A Case Study at Center Parcs, Whinfell Forest
- Cost savings of over Á£40,400/year
- Annual water consumption reduced by over 30,000 m3
- Diversion from landfill of 25% of all waste generated at the site
- Improved environmental performance
Background Whinfell Forest opened in 1997 as a self-contained holiday village offering outdoor and indoor activities. It was acquired by Center Parcs as its fourth UK site in 2002. An initial environmental audit highlighted the large amount of work needed to bring Whinfell Forest up to the environmental standard of the companyÁ¢ÂÂs other villages. The
systematic approach formalised in the companyÁ¢ÂÂs environmental management system (EMS), which is certified to ISO 14001, was applied to the key areas of reducing water consumption and minimising the costs and quantities of waste sent to landfill.
Water Minimisation Initiatives
Center Parcs sites use large amounts of water in meeting the domestic, catering and leisure needs of their visitors. In 2003/04, Whinfell Forest village used some 301,600 m3 of water, which equates to around 34 m3/hour of water consumed and discharged to sewer. The majority of water is extracted and supplied to the site through two boreholes. Mains water is used only as a back-up if the borehole supply fails.
A leakage detection survey performed by the local water company in April 2003 identified a total of 89 leaks around the site. Repairs to these leaks were carried out as part of the everyday site maintenance programme, resulting in a reduction of over 6,000 m3/year in water use and Á£4,200/year in sewerage charges.
An initial water mass balance indicated that the lodges used the most water. Installation of various water minimisation devices in their bathrooms has reduced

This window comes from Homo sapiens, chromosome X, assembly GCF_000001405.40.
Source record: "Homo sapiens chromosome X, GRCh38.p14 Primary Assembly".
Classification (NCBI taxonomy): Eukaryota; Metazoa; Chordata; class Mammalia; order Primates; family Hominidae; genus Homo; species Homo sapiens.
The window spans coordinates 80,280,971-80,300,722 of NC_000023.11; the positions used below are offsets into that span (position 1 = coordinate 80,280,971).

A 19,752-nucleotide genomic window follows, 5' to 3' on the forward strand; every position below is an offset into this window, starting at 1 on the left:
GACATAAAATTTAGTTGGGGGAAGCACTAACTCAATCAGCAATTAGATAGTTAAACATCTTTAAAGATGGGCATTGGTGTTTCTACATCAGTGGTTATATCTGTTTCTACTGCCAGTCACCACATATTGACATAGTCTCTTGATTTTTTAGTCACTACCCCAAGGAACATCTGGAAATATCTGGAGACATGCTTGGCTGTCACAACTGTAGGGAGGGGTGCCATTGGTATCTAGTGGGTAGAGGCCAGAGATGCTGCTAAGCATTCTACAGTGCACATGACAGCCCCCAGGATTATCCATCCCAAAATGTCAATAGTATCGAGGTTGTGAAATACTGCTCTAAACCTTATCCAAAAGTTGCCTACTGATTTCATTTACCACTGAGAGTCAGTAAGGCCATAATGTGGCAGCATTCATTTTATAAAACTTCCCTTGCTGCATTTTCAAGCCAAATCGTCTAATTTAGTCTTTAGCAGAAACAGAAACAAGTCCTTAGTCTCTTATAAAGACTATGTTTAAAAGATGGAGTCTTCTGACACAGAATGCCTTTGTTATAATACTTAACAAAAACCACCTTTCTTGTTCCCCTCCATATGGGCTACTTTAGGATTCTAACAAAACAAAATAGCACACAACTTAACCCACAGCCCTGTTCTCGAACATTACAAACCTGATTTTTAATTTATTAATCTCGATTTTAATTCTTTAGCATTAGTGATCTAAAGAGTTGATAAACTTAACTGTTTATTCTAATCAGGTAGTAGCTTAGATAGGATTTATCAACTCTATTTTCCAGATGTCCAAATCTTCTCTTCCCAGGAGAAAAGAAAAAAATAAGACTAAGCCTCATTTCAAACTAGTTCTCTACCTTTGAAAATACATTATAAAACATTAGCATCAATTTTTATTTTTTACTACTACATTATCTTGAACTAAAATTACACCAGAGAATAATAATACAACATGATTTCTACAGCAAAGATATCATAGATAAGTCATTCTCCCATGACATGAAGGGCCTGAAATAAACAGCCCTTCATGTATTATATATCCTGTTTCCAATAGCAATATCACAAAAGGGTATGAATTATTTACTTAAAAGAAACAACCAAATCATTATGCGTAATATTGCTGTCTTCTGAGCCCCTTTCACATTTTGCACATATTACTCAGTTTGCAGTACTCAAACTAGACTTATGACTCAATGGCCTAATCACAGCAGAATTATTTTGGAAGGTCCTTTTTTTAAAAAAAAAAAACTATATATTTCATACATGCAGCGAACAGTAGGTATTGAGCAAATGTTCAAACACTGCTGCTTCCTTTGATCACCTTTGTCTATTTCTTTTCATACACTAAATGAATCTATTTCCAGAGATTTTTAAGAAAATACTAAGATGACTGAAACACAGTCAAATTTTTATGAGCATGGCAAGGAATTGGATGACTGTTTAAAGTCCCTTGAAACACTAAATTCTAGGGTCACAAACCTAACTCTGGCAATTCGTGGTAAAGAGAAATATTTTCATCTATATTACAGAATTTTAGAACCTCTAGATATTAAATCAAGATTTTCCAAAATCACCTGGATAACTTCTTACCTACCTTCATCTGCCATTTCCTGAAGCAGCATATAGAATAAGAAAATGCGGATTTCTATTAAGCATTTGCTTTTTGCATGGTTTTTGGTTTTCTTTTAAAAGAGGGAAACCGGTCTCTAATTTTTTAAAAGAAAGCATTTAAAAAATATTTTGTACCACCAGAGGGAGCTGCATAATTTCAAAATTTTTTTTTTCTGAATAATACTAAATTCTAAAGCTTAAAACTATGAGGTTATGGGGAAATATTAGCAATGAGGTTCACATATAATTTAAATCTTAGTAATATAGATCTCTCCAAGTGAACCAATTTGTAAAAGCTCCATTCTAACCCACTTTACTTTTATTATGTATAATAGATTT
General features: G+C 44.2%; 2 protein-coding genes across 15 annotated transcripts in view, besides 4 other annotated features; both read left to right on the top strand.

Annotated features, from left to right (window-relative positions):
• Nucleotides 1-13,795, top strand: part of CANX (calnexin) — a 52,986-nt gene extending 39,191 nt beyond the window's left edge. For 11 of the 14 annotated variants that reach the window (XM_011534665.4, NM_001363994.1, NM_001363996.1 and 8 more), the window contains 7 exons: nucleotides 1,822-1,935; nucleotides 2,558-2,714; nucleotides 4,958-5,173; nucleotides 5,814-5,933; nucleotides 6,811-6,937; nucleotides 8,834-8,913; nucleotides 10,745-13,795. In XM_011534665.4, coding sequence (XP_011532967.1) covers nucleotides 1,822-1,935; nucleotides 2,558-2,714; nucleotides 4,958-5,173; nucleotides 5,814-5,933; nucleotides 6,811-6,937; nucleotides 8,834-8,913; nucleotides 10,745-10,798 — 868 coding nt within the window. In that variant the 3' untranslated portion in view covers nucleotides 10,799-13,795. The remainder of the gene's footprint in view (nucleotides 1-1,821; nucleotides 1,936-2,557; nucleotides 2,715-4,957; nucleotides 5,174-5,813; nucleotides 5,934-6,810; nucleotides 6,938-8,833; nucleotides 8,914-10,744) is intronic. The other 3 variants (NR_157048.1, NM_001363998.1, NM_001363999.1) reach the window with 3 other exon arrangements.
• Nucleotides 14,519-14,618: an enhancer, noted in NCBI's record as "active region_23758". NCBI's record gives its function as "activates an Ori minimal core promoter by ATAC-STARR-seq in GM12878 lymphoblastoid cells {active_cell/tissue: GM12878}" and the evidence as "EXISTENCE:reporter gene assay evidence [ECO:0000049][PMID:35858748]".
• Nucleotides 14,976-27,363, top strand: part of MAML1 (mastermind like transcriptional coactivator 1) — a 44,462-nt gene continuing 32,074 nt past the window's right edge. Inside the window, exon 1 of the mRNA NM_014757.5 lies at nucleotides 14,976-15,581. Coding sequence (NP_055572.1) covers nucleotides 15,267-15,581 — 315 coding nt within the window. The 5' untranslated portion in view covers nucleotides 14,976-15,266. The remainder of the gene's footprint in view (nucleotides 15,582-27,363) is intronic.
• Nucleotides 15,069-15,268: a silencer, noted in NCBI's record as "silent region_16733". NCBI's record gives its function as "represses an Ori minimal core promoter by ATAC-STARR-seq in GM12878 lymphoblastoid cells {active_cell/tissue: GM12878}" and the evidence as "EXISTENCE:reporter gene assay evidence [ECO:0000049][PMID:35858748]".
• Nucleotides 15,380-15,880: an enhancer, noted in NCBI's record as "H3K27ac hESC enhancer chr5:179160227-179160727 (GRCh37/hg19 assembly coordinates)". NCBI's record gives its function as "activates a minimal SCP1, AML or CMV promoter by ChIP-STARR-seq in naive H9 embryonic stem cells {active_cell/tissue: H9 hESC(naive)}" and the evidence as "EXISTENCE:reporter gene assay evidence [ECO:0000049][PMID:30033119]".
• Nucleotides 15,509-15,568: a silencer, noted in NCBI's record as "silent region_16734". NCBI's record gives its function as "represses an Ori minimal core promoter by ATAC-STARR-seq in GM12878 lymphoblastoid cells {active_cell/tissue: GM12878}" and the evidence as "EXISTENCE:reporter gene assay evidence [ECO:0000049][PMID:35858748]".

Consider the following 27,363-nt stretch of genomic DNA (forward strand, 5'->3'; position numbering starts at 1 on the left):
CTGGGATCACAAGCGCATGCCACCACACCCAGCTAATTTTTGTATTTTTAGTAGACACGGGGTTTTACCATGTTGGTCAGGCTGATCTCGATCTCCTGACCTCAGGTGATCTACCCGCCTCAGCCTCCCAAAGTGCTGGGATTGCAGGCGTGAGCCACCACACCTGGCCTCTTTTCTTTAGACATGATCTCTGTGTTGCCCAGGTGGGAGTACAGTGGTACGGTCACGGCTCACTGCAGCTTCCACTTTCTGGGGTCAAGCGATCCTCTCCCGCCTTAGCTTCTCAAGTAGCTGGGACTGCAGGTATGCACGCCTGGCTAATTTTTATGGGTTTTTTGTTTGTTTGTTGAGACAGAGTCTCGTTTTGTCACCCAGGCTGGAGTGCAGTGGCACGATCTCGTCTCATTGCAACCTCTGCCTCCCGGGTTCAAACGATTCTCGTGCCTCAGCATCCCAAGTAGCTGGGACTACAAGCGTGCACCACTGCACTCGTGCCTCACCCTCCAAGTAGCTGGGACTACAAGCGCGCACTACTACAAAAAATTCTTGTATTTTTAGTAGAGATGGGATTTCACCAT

water use significantly.
- Flow regulators have been fitted to 750 showers, reducing their flow rate from 30 to 9 litres/minute. This reduced water use by 23,000 m3/year, saving over Á£16,000/year in sewerage charges. A payback period of two weeks was obtained on the total cost of the devices of Á£600.
- Cistern volume adjusters saving 1 litre of water per flush have been fitted to 740 toilets. This resulted in water savings1 of over 1,000 m3/year, representing cost savings of Á£756/year in sewerage costs. The payback period was immediate as the devices were supplied free of charge by the water company. Additional savings will be achieved once every shower and cistern on the village is equipped with similar devices.
Waste Re-use and Recycling Schemes
A total of 18 different types of waste are currently recycled, re-used or composted at Whinfell Forest village including cardboard, glass, metals, adult and child bikes, furniture and computers.
Where possible, cardboard is re-used on site, for example, to package damaged bicycles sent off-site for refurbishment. Cardboard that cannot be re-used is baled (see Fig 1) and sent off-site for recycling. In 2004/05, 98.6 tonnes of cardboard and paper were recycled. At a resale value of card of Á£25/tonne, this generated revenue of Á£2,465 while also saving Á£5,523 in waste disposal costs.
Other waste initiatives include:
- towels and bath robes that are no longer fit-forpurpose are re-used and made into massage mitts for use in the siteÁ¢ÂÂs Aqua Sana spa;
- participation in the Á¢ÂÂSave a CupÁ¢ÂÂ scheme2 whereby all plastic drink cups are collected and sent off-site to be recycled into pencils (see Fig 2);
Fig 1 Cardboard is collected and baled prior to recycling off-site
Fig 2 Vending cups are collected and sent off-site for recycling into pencils
- developing a questionnaire for the siteÁ¢ÂÂs suppliers to complete, to demonstrate best practice and to encourage them to implement an EMS.
Guests are encouraged to make full use of the recycling facilities situated around the village. These are advertised in the guestsÁ¢ÂÂ Á¢ÂÂgreen packsÁ¢ÂÂ provided in each lodge and through the dedicated information channel on each television unit.
Working with Charities
Center Parcs donates a large number of re-usable items and equipment to various charitable trusts as part of its commitment to working with the local